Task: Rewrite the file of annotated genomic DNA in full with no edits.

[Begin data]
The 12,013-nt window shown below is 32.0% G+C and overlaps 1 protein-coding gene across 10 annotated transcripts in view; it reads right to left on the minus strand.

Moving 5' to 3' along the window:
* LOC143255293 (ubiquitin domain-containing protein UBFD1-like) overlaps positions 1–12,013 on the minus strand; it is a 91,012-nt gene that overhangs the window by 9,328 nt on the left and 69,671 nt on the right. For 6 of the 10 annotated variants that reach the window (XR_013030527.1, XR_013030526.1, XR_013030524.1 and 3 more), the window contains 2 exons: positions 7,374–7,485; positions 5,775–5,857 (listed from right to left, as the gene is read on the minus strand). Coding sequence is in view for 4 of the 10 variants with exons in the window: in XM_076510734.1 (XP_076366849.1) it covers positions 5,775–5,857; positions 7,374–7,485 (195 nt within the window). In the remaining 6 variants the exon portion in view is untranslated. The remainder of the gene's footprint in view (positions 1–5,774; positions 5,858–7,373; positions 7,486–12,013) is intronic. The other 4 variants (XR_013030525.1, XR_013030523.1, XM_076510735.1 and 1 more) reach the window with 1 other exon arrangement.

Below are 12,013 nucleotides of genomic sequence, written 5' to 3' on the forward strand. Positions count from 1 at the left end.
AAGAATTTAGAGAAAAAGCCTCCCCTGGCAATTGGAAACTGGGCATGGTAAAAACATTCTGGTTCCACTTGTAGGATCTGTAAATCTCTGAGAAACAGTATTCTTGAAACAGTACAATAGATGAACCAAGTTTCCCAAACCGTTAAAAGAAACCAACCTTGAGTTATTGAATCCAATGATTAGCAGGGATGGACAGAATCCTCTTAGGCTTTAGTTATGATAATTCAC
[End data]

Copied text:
The 12,013-nt window shown below is 32.0% G+C and overlaps 1 protein-coding gene across 10 annotated transcripts in view; it reads right to left on the minus strand.

Moving 5' to 3' along the window:
* LOC143255293 (ubiquitin domain-containing protein UBFD1-like) overlaps positions 1–12,013 on the minus strand; it is a 91,012-nt gene that overhangs the window by 9,328 nt on the left and 69,671 nt on the right. For 6 of the 10 annotated variants that reach the window (XR_013030527.1, XR_013030526.1, XR_013030524.1 and 3 more), the window contains 2 exons: positions 7,374–7,485; positions 5,775–5,857 (listed from right to left, as the gene is read on the minus strand). Coding sequence is in view for 4 of the 10 variants with exons in the window: in XM_076510734.1 (XP_076366849.1) it covers positions 5,775–5,857; positions 7,374–7,485 (195 nt within the window). In the remaining 6 variants the exon portion in view is untranslated. The remainder of the gene's footprint in view (positions 1–5,774; positions 5,858–7,373; positions 7,486–12,013) is intronic. The other 4 variants (XR_013030525.1, XR_013030523.1, XM_076510735.1 and 1 more) reach the window with 1 other exon arrangement.

Below are 12,013 nucleotides of genomic sequence, written 5' to 3' on the forward strand. Positions count from 1 at the left end.
AAGAATTTAGAGAAAAAGCCTCCCCTGGCAATTGGAAACTGGGCATGGTAAAAACATTCTGGTTCCACTTGTAGGATCTGTAAATCTCTGAGAAACAGTATTCTTGAAACAGTACAATAGATGAACCAAGTTTCCCAAACCGTTAAAAGAAACCAACCTTGAGTTATTGAATCCAATGATTAGCAGGGATGGACAGAATCCTCTTAGGCTTTAGTTATGATAATTCAC